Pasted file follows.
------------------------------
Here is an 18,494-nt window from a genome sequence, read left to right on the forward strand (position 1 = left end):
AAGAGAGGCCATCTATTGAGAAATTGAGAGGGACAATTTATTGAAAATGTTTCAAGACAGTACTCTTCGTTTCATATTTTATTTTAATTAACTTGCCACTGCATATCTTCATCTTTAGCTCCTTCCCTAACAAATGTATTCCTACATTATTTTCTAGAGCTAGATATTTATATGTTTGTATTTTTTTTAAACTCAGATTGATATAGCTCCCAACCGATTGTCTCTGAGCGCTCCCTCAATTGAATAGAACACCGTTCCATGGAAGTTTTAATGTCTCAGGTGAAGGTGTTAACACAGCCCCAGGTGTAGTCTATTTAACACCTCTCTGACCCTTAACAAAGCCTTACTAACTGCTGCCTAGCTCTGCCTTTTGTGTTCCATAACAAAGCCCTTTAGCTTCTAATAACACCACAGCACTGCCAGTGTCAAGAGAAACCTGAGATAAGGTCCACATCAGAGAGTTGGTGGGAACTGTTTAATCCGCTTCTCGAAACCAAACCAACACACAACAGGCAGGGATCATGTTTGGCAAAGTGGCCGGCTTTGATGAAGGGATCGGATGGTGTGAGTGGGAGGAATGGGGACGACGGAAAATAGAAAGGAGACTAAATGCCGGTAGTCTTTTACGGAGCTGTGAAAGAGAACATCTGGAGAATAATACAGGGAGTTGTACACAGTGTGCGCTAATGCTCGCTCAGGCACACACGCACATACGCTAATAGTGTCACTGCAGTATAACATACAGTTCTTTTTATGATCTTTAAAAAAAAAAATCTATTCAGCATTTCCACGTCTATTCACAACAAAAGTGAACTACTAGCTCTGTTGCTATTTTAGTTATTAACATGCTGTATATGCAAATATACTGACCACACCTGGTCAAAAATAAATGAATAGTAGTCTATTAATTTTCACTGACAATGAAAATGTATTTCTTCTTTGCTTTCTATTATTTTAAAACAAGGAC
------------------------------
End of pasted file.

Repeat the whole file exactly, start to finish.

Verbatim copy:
Here is an 18,494-nt window from a genome sequence, read left to right on the forward strand (position 1 = left end):
AAGAGAGGCCATCTATTGAGAAATTGAGAGGGACAATTTATTGAAAATGTTTCAAGACAGTACTCTTCGTTTCATATTTTATTTTAATTAACTTGCCACTGCATATCTTCATCTTTAGCTCCTTCCCTAACAAATGTATTCCTACATTATTTTCTAGAGCTAGATATTTATATGTTTGTATTTTTTTTAAACTCAGATTGATATAGCTCCCAACCGATTGTCTCTGAGCGCTCCCTCAATTGAATAGAACACCGTTCCATGGAAGTTTTAATGTCTCAGGTGAAGGTGTTAACACAGCCCCAGGTGTAGTCTATTTAACACCTCTCTGACCCTTAACAAAGCCTTACTAACTGCTGCCTAGCTCTGCCTTTTGTGTTCCATAACAAAGCCCTTTAGCTTCTAATAACACCACAGCACTGCCAGTGTCAAGAGAAACCTGAGATAAGGTCCACATCAGAGAGTTGGTGGGAACTGTTTAATCCGCTTCTCGAAACCAAACCAACACACAACAGGCAGGGATCATGTTTGGCAAAGTGGCCGGCTTTGATGAAGGGATCGGATGGTGTGAGTGGGAGGAATGGGGACGACGGAAAATAGAAAGGAGACTAAATGCCGGTAGTCTTTTACGGAGCTGTGAAAGAGAACATCTGGAGAATAATACAGGGAGTTGTACACAGTGTGCGCTAATGCTCGCTCAGGCACACACGCACATACGCTAATAGTGTCACTGCAGTATAACATACAGTTCTTTTTATGATCTTTAAAAAAAAAAATCTATTCAGCATTTCCACGTCTATTCACAACAAAAGTGAACTACTAGCTCTGTTGCTATTTTAGTTATTAACATGCTGTATATGCAAATATACTGACCACACCTGGTCAAAAATAAATGAATAGTAGTCTATTAATTTTCACTGACAATGAAAATGTATTTCTTCTTTGCTTTCTATTATTTTAAAACAAGGAC